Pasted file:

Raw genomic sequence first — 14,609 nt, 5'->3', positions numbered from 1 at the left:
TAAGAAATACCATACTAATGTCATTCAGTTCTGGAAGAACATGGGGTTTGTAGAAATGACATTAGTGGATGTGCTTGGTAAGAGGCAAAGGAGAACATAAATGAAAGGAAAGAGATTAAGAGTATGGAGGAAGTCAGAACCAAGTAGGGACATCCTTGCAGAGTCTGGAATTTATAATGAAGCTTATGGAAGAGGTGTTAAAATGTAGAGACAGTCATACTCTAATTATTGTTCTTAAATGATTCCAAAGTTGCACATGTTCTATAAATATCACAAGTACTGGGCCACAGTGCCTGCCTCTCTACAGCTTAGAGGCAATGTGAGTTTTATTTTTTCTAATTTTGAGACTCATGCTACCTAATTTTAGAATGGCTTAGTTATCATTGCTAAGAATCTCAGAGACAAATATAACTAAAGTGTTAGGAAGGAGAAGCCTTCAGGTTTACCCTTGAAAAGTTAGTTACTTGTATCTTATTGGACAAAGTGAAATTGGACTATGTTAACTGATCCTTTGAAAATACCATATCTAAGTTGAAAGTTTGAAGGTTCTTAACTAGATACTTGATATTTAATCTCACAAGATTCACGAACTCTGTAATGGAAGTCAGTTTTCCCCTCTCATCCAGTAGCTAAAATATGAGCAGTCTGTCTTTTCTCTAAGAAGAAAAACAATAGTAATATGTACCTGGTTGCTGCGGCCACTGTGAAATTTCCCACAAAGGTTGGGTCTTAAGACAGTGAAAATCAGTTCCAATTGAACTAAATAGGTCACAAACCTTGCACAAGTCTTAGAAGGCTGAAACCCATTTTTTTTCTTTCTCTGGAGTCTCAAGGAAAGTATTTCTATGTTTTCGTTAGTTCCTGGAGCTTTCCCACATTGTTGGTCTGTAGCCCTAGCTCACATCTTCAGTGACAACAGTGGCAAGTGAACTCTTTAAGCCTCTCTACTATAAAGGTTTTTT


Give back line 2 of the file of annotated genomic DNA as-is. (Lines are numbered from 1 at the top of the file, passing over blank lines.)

TAAGAAATACCATACTAATGTCATTCAGTTCTGGAAGAACATGGGGTTTGTAGAAATGACATTAGTGGATGTGCTTGGTAAGAGGCAAAGGAGAACATAAATGAAAGGAAAGAGATTAAGAGTATGGAGGAAGTCAGAACCAAGTAGGGACATCCTTGCAGAGTCTGGAATTTATAATGAAGCTTATGGAAGAGGTGTTAAAATGTAGAGACAGTCATACTCTAATTATTGTTCTTAAATGATTCCAAAGTTGCACATGTTCTATAAATATCACAAGTACTGGGCCACAGTGCCTGCCTCTCTACAGCTTAGAGGCAATGTGAGTTTTATTTTTTCTAATTTTGAGACTCATGCTACCTAATTTTAGAATGGCTTAGTTATCATTGCTAAGAATCTCAGAGACAAATATAACTAAAGTGTTAGGAAGGAGAAGCCTTCAGGTTTACCCTTGAAAAGTTAGTTACTTGTATCTTATTGGACAAAGTGAAATTGGACTATGTTAACTGATCCTTTGAAAATACCATATCTAAGTTGAAAGTTTGAAGGTTCTTAACTAGATACTTGATATTTAATCTCACAAGATTCACGAACTCTGTAATGGAAGTCAGTTTTCCCCTCTCATCCAGTAGCTAAAATATGAGCAGTCTGTCTTTTCTCTAAGAAGAAAAACAATAGTAATATGTACCTGGTTGCTGCGGCCACTGTGAAATTTCCCACAAAGGTTGGGTCTTAAGACAGTGAAAATCAGTTCCAATTGAACTAAATAGGTCACAAACCTTGCACAAGTCTTAGAAGGCTGAAACCCATTTTTTTTCTTTCTCTGGAGTCTCAAGGAAAGTATTTCTATGTTTTCGTTAGTTCCTGGAGCTTTCCCACATTGTTGGTCTGTAGCCCTAGCTCACATCTTCAGTGACAACAGTGGCAAGTGAACTCTTTAAGCCTCTCTACTATAAAGGTTTTTT